The Cybersecurity and Democracy Network is a forum for researchers, industry and government to meet, share and exchange ideas, build collaborations and work across boundaries to uncover and develop new ideas and solutions.
The Institute is nurturing a community of interdisciplinary researchers, industry collaborators and government to ensure the networked society is safe and secure.
The Cybersecurity and Cybersecurity and Democracy Network, Chaired by Dr Vanessa Teague – Institute Fellow (Cybersecurity and Data Privacy) and organised by a Committee, explores the fundamental questions about the relationship between citizens and government in a world of big data, e-voting and surveillance. The team aims to design practical solutions to cryptographic problems such as secure elections and private record linkage.
The objective is to break down the barriers between academia, civil society and government, organising real conversations informed by deep technical knowledge, to deliver better engineering and public policy on our most challenging social, political and technical questions across Data and Privacy, Encryption and Surveillance, and Electronic voting and e-government.
The network undertakes interdisciplinary research based on a solid understanding of applied cryptography and the mathematics of privacy to analyse and solve practical problems. The network seeks to provide a space to support taking the hard decisions, those that involve both tremendous benefits and substantial risks.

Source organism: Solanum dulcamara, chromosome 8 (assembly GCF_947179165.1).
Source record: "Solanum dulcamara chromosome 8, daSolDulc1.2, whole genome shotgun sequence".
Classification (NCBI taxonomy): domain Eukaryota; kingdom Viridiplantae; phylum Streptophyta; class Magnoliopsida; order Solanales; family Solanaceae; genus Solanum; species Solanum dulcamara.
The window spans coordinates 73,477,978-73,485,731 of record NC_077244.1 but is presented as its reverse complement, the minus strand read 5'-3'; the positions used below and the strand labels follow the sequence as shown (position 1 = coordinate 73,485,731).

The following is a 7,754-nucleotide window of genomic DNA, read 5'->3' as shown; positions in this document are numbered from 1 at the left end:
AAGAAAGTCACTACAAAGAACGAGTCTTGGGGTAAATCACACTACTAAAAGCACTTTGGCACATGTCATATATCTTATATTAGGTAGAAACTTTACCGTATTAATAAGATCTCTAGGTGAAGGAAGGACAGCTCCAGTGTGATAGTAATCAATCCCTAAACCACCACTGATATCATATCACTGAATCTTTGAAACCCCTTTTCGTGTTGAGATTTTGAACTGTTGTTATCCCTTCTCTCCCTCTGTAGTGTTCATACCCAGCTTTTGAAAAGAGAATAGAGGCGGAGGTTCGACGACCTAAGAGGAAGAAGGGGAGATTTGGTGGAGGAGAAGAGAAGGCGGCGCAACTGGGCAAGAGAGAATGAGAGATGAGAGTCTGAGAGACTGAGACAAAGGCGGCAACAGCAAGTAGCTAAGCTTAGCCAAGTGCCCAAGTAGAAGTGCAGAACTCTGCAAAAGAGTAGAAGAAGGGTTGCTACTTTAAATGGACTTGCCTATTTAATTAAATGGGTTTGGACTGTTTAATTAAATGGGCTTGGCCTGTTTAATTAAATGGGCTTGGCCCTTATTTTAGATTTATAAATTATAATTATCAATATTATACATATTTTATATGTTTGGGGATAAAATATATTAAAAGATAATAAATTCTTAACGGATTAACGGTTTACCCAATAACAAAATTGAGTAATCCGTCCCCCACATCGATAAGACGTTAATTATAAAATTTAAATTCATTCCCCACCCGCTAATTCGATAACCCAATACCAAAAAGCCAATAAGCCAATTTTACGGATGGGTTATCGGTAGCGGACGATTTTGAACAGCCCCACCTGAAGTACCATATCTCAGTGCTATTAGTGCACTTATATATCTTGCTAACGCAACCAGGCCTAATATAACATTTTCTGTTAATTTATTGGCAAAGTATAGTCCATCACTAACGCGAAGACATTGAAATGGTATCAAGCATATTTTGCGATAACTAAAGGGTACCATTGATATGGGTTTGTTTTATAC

Data and Privacy
The collection of massive quantities of data about everyone could revolutionise health care, planning and all sorts of other government and private decision-making, but it could also violate the privacy of ordinary people and make us vulnerable to domination by a small number of corporations or powerful individuals.
Encryption and Surveillance
The current debate about end-to-end encryption sets an ancient question about managing government invasion into citizens' private lives in a new setting where our intuitions about warrants for physical search no longer hold.
Electronic Voting and Counting
The Internet ought to be a positive force for improving democratic participation, but not everyone participates equally. Electronic voting could speed up results and enfranchise many who have difficulties with paper voting, but it also risks exposing our elections to large-scale undetectable fraud.